This CMU researcher hacked cellphone location data in just 15 minutes
A researcher at Carnegie Mellon University and member of its elite hacking team exposed a bug in a cellphone tracking service that allowed him — and potentially countless others — to track Americans in real time using their cell signals.
Robert Xiao said he “stumbled” on the hack after visiting the website of LocationSmart this week to check the company’s security measures.
The hack took 15 minutes, Xiao said. After finding the bug, he was able to track anyone.
“If I knew your 10-digit phone number, I could type it in, and I could track you in real time,” Xiao told the Tribune-Review on Friday. “I can watch you moving around. I can watch you driving around. I can watch you going to work and leaving from work.”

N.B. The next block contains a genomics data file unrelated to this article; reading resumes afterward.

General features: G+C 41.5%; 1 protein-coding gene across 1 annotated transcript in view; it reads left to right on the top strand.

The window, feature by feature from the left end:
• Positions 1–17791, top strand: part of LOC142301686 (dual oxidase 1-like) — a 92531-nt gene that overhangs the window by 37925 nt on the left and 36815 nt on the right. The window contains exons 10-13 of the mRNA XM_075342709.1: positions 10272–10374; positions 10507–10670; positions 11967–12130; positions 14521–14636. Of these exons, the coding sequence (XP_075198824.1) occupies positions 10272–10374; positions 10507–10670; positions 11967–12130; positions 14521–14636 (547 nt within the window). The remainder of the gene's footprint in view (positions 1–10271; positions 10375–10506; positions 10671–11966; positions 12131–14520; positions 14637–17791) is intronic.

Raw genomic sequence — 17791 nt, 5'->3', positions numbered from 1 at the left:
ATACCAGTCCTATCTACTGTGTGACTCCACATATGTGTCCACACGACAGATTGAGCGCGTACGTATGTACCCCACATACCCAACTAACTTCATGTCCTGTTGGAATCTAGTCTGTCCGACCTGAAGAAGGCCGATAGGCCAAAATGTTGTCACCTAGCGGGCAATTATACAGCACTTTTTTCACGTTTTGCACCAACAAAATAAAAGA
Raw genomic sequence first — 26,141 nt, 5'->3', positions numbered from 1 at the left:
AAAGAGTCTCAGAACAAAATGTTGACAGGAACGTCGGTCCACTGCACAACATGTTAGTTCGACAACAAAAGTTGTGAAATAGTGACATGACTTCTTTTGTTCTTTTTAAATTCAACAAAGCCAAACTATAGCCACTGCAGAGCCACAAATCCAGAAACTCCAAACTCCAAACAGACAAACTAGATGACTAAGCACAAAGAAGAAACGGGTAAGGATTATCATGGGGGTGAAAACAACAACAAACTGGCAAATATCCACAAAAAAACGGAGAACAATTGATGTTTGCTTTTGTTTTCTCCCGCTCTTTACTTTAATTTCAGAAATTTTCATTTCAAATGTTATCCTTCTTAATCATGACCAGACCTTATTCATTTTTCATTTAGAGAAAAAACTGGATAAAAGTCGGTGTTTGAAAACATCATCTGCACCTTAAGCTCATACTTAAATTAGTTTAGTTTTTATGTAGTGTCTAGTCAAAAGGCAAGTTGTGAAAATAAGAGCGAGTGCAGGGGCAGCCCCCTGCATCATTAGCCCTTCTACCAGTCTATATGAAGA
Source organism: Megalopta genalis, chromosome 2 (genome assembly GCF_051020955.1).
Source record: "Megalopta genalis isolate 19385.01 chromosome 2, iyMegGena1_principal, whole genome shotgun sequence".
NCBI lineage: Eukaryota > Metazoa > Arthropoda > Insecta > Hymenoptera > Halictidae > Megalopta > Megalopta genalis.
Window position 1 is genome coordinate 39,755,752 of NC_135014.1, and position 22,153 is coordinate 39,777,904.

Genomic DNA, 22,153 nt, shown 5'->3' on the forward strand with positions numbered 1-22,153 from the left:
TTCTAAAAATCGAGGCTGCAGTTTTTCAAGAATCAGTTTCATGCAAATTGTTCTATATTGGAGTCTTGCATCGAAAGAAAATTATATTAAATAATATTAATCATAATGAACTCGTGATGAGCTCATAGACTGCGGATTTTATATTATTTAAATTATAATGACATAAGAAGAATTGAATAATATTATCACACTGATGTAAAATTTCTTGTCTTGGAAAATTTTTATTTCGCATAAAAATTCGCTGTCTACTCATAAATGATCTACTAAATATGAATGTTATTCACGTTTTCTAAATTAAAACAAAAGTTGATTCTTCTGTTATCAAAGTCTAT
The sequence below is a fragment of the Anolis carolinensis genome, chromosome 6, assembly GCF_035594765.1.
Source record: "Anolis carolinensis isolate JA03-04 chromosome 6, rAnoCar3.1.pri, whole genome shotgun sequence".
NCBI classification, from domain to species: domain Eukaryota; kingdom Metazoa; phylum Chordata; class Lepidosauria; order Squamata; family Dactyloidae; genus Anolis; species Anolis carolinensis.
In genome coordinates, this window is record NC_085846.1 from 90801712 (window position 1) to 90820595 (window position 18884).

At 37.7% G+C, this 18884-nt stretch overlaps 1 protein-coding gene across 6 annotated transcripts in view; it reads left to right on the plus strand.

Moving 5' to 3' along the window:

Xiao said the implications of what he found hit him hard. It was frightening. Anyone could track anyone. An adversary of the United States, a state actor like Russia or North Korea, could track the movements of any American with a cellphone or those of top military advisers or troops. His heart was racing when he discovered it.
“It felt sort of surreal,” Xiao said, describing a “humungously sinking feeling.”
LocationSmart has fixed the bug in the online demo that Xiao used and took the demo offline, Brenda Schaffer, vice president of product and marketing, wrote in an email to the Tribune-Review. Schaffer said the company has confirmed that no one else exploited the bug and it did not result in any customer information being obtained without consent.
“LocationSmart is continuing its efforts to verify that not a single subscriber’s location was accessed without their consent and that no other vulnerabilities exist. LocationSmart is committed to continuous improvement of its information privacy and security measures and is incorporating what it has learned from this incident into that process,” Schaffer wrote.
LocationSmart is based in Carlsbad, Calif. The company uses cellphone location data from cellphone service providers to locate “15 billion devices anywhere in the world, for any location need,” according to its website. The company claims it helps businesses track workers and assets.